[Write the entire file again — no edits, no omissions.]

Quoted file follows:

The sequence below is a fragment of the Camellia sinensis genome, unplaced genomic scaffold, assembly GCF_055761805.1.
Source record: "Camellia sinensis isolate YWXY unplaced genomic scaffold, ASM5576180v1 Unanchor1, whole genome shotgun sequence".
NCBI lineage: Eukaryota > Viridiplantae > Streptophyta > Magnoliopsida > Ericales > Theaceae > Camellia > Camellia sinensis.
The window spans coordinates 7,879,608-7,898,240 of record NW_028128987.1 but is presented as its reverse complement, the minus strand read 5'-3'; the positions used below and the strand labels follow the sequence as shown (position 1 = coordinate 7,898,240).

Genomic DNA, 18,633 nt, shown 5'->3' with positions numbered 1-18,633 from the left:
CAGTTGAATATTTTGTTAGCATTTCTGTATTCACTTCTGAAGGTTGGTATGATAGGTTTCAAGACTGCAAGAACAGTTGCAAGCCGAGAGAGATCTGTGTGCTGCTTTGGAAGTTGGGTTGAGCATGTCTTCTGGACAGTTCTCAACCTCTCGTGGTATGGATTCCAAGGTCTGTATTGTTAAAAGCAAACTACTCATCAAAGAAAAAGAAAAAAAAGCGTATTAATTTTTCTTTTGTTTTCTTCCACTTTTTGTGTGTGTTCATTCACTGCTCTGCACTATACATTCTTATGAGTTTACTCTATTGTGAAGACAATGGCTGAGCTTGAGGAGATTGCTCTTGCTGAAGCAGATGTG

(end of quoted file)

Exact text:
The sequence below is a fragment of the Camellia sinensis genome, unplaced genomic scaffold, assembly GCF_055761805.1.
Source record: "Camellia sinensis isolate YWXY unplaced genomic scaffold, ASM5576180v1 Unanchor1, whole genome shotgun sequence".
NCBI lineage: Eukaryota > Viridiplantae > Streptophyta > Magnoliopsida > Ericales > Theaceae > Camellia > Camellia sinensis.
The window spans coordinates 7,879,608-7,898,240 of record NW_028128987.1 but is presented as its reverse complement, the minus strand read 5'-3'; the positions used below and the strand labels follow the sequence as shown (position 1 = coordinate 7,898,240).

Genomic DNA, 18,633 nt, shown 5'->3' with positions numbered 1-18,633 from the left:
CAGTTGAATATTTTGTTAGCATTTCTGTATTCACTTCTGAAGGTTGGTATGATAGGTTTCAAGACTGCAAGAACAGTTGCAAGCCGAGAGAGATCTGTGTGCTGCTTTGGAAGTTGGGTTGAGCATGTCTTCTGGACAGTTCTCAACCTCTCGTGGTATGGATTCCAAGGTCTGTATTGTTAAAAGCAAACTACTCATCAAAGAAAAAGAAAAAAAAGCGTATTAATTTTTCTTTTGTTTTCTTCCACTTTTTGTGTGTGTTCATTCACTGCTCTGCACTATACATTCTTATGAGTTTACTCTATTGTGAAGACAATGGCTGAGCTTGAGGAGATTGCTCTTGCTGAAGCAGATGTG